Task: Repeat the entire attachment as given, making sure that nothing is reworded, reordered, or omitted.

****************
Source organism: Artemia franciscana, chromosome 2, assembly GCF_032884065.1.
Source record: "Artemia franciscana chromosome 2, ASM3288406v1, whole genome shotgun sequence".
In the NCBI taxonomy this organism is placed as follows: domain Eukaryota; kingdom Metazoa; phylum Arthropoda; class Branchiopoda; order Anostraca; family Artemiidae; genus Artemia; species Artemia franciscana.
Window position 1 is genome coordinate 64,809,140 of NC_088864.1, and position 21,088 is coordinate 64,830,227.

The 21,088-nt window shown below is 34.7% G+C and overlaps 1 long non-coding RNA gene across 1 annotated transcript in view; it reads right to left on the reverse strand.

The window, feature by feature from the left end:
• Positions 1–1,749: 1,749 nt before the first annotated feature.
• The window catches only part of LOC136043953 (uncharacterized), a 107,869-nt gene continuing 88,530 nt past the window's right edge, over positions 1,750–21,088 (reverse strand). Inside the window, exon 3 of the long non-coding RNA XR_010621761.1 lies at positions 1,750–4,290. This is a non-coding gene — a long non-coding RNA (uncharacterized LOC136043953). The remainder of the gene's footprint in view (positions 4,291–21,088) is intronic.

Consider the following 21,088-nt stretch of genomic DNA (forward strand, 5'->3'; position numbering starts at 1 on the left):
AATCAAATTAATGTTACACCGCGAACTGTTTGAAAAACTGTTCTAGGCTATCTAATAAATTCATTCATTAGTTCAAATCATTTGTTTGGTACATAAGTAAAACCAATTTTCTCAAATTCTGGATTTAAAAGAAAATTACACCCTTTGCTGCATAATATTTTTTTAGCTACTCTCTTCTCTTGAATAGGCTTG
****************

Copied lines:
Source organism: Artemia franciscana, chromosome 2, assembly GCF_032884065.1.
Source record: "Artemia franciscana chromosome 2, ASM3288406v1, whole genome shotgun sequence".
In the NCBI taxonomy this organism is placed as follows: domain Eukaryota; kingdom Metazoa; phylum Arthropoda; class Branchiopoda; order Anostraca; family Artemiidae; genus Artemia; species Artemia franciscana.
Window position 1 is genome coordinate 64,809,140 of NC_088864.1, and position 21,088 is coordinate 64,830,227.

The 21,088-nt window shown below is 34.7% G+C and overlaps 1 long non-coding RNA gene across 1 annotated transcript in view; it reads right to left on the reverse strand.

The window, feature by feature from the left end:
• Positions 1–1,749: 1,749 nt before the first annotated feature.
• The window catches only part of LOC136043953 (uncharacterized), a 107,869-nt gene continuing 88,530 nt past the window's right edge, over positions 1,750–21,088 (reverse strand). Inside the window, exon 3 of the long non-coding RNA XR_010621761.1 lies at positions 1,750–4,290. This is a non-coding gene — a long non-coding RNA (uncharacterized LOC136043953). The remainder of the gene's footprint in view (positions 4,291–21,088) is intronic.

Consider the following 21,088-nt stretch of genomic DNA (forward strand, 5'->3'; position numbering starts at 1 on the left):
AATCAAATTAATGTTACACCGCGAACTGTTTGAAAAACTGTTCTAGGCTATCTAATAAATTCATTCATTAGTTCAAATCATTTGTTTGGTACATAAGTAAAACCAATTTTCTCAAATTCTGGATTTAAAAGAAAATTACACCCTTTGCTGCATAATATTTTTTTAGCTACTCTCTTCTCTTGAATAGGCTTG